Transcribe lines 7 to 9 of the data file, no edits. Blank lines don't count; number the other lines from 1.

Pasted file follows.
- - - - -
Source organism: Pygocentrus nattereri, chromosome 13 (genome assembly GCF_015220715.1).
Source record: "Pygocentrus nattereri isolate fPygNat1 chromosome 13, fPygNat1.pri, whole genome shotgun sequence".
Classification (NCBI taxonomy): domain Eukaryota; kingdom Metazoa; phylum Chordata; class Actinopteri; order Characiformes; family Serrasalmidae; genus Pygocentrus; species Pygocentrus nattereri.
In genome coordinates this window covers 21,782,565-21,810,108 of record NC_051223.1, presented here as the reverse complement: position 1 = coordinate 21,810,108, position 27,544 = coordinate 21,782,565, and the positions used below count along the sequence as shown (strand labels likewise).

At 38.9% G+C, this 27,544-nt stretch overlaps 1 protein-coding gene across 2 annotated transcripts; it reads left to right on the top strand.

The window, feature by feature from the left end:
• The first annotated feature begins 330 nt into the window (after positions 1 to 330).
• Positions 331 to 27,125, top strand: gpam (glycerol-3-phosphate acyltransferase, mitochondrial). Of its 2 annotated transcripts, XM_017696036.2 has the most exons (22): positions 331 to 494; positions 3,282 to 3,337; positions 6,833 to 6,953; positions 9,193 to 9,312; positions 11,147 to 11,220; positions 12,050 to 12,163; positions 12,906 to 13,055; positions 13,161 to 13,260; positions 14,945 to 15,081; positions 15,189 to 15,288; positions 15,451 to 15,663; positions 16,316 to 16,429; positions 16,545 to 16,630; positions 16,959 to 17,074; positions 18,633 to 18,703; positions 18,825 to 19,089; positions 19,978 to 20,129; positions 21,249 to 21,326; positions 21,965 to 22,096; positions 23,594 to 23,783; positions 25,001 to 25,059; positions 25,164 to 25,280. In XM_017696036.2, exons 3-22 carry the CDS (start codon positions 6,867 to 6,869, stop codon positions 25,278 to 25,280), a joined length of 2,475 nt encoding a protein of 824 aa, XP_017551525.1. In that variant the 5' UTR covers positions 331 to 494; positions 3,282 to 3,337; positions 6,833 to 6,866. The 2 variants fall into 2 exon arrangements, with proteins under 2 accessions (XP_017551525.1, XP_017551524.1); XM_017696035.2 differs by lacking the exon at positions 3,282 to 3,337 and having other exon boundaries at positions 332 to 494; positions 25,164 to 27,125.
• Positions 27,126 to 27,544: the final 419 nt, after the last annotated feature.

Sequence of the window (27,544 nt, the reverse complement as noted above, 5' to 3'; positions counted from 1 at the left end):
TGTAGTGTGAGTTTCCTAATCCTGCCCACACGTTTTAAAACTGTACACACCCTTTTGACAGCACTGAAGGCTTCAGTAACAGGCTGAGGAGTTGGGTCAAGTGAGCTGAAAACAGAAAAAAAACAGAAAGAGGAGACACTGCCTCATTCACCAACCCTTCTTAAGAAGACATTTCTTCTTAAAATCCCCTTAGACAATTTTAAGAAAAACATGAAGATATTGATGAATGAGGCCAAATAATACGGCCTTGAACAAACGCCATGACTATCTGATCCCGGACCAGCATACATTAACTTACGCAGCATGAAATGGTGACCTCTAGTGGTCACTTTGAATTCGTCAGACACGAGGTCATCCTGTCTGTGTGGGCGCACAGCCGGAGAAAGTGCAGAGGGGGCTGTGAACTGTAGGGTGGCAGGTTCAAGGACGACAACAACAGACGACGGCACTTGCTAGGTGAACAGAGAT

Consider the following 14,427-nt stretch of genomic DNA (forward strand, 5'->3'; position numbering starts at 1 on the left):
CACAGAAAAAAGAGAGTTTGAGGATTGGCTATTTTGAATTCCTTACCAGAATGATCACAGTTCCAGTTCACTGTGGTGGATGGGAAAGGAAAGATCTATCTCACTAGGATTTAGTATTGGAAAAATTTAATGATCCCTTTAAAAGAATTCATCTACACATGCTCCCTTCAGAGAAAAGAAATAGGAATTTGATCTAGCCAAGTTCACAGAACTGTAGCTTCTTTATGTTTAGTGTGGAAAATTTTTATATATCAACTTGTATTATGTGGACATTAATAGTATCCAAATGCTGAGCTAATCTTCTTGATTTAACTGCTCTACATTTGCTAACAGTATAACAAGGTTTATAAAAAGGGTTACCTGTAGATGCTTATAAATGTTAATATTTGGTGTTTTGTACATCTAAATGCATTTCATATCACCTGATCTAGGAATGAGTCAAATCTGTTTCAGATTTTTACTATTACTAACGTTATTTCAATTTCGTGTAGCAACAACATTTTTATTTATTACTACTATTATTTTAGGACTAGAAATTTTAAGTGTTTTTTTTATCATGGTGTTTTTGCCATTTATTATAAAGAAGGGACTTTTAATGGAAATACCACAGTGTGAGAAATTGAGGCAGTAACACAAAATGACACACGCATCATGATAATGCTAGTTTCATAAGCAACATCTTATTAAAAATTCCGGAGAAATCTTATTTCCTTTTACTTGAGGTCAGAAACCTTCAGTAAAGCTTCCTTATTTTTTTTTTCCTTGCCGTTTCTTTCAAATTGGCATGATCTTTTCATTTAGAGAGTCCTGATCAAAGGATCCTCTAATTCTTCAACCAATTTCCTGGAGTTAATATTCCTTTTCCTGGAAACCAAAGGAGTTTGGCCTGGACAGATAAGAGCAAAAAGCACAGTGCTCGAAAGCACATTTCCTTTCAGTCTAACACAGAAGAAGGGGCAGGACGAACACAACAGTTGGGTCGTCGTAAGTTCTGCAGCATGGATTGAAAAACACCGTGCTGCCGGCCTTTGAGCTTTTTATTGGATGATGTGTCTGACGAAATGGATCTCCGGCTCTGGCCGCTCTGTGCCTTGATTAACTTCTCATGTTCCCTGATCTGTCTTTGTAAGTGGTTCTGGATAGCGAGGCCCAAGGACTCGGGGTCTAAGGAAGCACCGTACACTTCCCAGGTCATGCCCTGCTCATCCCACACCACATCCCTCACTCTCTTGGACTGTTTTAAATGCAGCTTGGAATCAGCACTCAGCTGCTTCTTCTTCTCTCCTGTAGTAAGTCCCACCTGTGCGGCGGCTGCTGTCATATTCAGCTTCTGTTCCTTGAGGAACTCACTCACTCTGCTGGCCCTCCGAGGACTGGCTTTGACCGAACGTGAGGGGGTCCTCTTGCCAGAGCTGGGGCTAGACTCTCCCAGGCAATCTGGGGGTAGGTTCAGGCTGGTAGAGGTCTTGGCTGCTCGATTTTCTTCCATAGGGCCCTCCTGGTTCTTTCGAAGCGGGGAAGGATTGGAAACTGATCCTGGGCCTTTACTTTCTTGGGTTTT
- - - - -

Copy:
• The first annotated feature begins 330 nt into the window (after positions 1 to 330).
• Positions 331 to 27,125, top strand: gpam (glycerol-3-phosphate acyltransferase, mitochondrial). Of its 2 annotated transcripts, XM_017696036.2 has the most exons (22): positions 331 to 494; positions 3,282 to 3,337; positions 6,833 to 6,953; positions 9,193 to 9,312; positions 11,147 to 11,220; positions 12,050 to 12,163; positions 12,906 to 13,055; positions 13,161 to 13,260; positions 14,945 to 15,081; positions 15,189 to 15,288; positions 15,451 to 15,663; positions 16,316 to 16,429; positions 16,545 to 16,630; positions 16,959 to 17,074; positions 18,633 to 18,703; positions 18,825 to 19,089; positions 19,978 to 20,129; positions 21,249 to 21,326; positions 21,965 to 22,096; positions 23,594 to 23,783; positions 25,001 to 25,059; positions 25,164 to 25,280. In XM_017696036.2, exons 3-22 carry the CDS (start codon positions 6,867 to 6,869, stop codon positions 25,278 to 25,280), a joined length of 2,475 nt encoding a protein of 824 aa, XP_017551525.1. In that variant the 5' UTR covers positions 331 to 494; positions 3,282 to 3,337; positions 6,833 to 6,866. The 2 variants fall into 2 exon arrangements, with proteins under 2 accessions (XP_017551525.1, XP_017551524.1); XM_017696035.2 differs by lacking the exon at positions 3,282 to 3,337 and having other exon boundaries at positions 332 to 494; positions 25,164 to 27,125.
• Positions 27,126 to 27,544: the final 419 nt, after the last annotated feature.